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der Tagesspiegel, Germany

Obama’s Place in History


By Christoph von Marschall

In his victory speech after the November election and in his inaugural acceptance speech, President Obama could afford to be poetic. But he has to govern the country with prose.

Translated By Ron Argentati

23 January 2012

Edited by Lau­rence Bouvard

 


Germany - der Tagesspiegel - Original Article (German)

What kind of speech was that? It took Barack Obama just a quarter of an hour to solve everyone's problems—while not solving anyone's problems. It all depends on who's doing the listening. For those who wanted to see him fight, he laid out projects for his second term that identify him as a progressive: Addressing climate change, equal rights for gays, social security guarantees and gun laws. But he offered no explanation of how the government intends to do this. He had something for the conservatives as well: America is committed to free enterprise. No one should think the government is the answer to every problem. Above all, he doesn't consider his victory to be a victory of one ideology over another.

He pleaded for cohesion in a society with its various minorities and divergent interests. He urgently asked for everyone's cooperation, stressing that success would only be possible if everyone pulled together. It follows then that no one side would have its own way, that each little victory would be balanced by a little defeat. America was at a crossroads.

The coming four years could mean political stalemate or an era of limited reforms, as in Bill Clinton's second term. Despite the odds against him, Obama was re-elected. That gives him political capital. But Republicans successfully defended their majority in the House. Nothing happens without their cooperation. Obama now fights for his place in the history books. His only assurance there depends on his ability to convince enough conservatives to agree to his reforms in the areas of debt reduction, immigration and energy policy. Republicans, on the other hand, are fighting for their future. They have to open up or run the risk of permanent defeat at the polls. Open up to Latinos, the fastest growing minority. Open up to gays.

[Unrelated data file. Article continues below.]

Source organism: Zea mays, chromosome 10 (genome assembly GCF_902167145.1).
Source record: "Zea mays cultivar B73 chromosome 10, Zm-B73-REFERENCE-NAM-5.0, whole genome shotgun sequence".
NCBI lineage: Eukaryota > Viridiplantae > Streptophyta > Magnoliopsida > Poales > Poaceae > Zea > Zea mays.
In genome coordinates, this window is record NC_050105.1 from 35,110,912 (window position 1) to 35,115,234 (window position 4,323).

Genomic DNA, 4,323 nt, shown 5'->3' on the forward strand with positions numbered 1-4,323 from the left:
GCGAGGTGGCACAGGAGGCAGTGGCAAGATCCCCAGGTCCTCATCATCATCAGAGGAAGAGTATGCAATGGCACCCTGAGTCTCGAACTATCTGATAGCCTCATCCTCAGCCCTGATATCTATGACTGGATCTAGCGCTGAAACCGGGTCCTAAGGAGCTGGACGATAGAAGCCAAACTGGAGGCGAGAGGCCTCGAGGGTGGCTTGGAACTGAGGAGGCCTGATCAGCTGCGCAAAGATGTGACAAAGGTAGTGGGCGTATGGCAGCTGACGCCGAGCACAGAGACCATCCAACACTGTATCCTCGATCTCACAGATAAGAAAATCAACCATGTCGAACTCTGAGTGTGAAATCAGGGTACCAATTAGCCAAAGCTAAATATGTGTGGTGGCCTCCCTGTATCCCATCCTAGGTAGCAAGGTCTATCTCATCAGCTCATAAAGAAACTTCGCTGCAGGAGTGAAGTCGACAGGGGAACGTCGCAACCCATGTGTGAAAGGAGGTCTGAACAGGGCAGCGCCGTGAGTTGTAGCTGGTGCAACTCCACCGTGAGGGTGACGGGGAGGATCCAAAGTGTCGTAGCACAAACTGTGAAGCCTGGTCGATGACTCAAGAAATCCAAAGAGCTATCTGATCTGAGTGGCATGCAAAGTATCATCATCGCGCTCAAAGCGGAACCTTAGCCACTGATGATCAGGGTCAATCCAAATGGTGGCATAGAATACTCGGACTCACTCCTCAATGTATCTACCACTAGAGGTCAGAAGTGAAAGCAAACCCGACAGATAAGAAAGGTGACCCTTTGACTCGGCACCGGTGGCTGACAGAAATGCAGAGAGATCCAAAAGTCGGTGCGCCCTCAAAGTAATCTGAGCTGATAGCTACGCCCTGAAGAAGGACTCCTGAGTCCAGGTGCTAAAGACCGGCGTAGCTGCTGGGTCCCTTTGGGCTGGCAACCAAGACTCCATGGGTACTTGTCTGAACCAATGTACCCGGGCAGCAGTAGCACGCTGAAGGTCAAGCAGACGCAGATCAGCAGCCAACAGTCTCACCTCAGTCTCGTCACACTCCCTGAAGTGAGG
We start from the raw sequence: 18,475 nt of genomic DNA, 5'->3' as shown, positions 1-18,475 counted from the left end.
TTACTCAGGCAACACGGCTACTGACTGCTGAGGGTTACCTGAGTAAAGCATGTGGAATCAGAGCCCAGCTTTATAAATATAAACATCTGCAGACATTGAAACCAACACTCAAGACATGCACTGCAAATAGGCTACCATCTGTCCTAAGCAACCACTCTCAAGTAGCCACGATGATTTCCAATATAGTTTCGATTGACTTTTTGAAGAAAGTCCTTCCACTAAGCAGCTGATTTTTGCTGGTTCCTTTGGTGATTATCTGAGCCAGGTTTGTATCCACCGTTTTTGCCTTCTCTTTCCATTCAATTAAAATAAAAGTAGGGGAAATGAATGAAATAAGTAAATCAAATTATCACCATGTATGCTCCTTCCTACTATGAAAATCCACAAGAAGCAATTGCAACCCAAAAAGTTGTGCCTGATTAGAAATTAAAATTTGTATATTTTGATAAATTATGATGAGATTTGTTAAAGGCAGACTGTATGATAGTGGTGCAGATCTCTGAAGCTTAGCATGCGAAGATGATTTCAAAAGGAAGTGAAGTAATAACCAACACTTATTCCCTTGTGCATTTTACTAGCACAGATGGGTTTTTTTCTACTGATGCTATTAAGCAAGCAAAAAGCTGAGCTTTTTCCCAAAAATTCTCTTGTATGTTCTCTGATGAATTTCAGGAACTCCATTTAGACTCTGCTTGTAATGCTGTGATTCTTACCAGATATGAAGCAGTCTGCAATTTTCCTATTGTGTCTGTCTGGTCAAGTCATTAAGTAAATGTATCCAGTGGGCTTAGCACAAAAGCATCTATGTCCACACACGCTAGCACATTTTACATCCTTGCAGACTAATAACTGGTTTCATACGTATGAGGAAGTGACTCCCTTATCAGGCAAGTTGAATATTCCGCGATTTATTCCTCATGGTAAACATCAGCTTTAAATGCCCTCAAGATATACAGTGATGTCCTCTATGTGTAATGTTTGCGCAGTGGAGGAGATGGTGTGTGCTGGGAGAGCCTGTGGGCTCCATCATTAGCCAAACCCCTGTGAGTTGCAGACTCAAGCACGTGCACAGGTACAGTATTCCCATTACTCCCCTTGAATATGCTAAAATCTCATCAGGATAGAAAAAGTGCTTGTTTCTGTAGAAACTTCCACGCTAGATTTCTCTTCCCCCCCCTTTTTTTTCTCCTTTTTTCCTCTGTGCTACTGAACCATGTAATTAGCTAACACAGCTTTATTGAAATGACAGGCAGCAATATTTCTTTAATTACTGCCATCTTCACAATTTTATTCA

The last election only sketched out the rough framework. The actual distribution of power is negotiated anew each and every day. The president's most powerful weapons are his public speeches and the results of follow-up opinion polls, along with the power of the presidential veto. But Republicans can restrict his room to maneuver, impose budgetary limits on his programs and block his political appointments. In the speeches leading up to his election, Barack Obama could afford to be poetic. But he has to govern the country with prose. If he wants accomplishments, he has to distance himself somewhat from his party, offer the Republicans compromises, position himself as president of all Americans and push for practical solutions. As long as there are Republicans who are not totally under the thrall of extremist ideology and who hope to win elections in 2014 and 2016, some will be receptive to Obama's ideas.

This is certainly not a turn toward total pragmatism. Should the squabbles over gun rights and the debt ceiling escalate, the situation could become even more confrontational. At present, however, all signs seem to indicate the Republicans are turning away from the outright blackmail they openly threatened and have been practicing since the election. It's now up to Obama to return that signal. The time to switch from poetry to prose is now.



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